Family

This is a great place to bring up a family with easy access to sports and an outdoor lifestyle.  The beaches, lakes, forests and mountains provide a dramatic backdrop and plenty of opportunity to swim, walk and enjoy nature.  The work-life balance allows parents to spend more time with their family and the highly rated education system provides opportunities for children to develop their talents.  If the need arises the government subsidies allow New Zealand residents to benefit from free or low-cost healthcare.

 

Working in New Zealand

New Zealand currently has the lowest unemployment rate in eight years, standing at 4.4% in the first quarter of 2018. With inflation at 1.1% there is little pressure on wages.  Employment conditions are expected to remain strong, with Government forecasts of an average growth rate of 2.9% a year over the next five years.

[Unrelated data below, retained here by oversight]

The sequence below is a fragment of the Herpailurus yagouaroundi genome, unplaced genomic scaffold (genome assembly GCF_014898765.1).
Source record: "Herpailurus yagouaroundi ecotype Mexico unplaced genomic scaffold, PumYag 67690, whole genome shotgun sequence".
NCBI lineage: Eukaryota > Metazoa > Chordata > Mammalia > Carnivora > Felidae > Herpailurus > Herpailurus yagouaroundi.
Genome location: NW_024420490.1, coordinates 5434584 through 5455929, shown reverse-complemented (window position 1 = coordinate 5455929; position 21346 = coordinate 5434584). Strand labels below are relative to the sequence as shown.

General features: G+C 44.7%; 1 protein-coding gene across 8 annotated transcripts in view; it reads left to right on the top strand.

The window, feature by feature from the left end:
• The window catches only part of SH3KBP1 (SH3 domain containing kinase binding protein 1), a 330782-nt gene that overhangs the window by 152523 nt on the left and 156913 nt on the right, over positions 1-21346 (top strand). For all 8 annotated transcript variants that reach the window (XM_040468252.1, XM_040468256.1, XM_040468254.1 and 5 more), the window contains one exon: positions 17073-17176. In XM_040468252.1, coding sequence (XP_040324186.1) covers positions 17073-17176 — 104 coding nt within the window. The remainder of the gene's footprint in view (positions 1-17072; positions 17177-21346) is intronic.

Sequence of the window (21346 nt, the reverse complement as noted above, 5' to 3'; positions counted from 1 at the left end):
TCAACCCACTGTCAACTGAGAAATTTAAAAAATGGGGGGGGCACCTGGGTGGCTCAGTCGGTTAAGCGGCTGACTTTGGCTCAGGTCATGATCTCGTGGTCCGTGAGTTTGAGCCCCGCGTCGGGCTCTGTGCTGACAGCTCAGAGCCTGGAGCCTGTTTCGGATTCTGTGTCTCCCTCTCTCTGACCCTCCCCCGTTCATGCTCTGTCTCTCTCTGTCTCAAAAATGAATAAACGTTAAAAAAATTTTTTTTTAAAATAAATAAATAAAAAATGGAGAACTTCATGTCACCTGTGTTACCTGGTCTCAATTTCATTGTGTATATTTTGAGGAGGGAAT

New Zealand Now paint a positive picture for the prospects for those seeking to work in New Zealand:

Prices for our commodities (particularly dairy products) have slipped recently and business confidence is falling back. However, the influences that have underpinned recent strong growth still apply – migration generating more demand, post-earthquake construction activity in Canterbury and growth in domestic incomes creating jobs. So, on balance, the government expects employment to remain strong over the next three years but to grow but at a slowing rate.’

They point out that, although the re-construction of Christchurch following the earthquake is playing a less prominent role, employment growth has been seen in manufacturing, mainly in food production, machinery and equipment manufacturing and textile manufacturing.  Business services and construction are expected to continue to drive employment in the short term.

New Zealand is open to qualified new arrivals and an attractive option for those looking to work or find a new life abroad.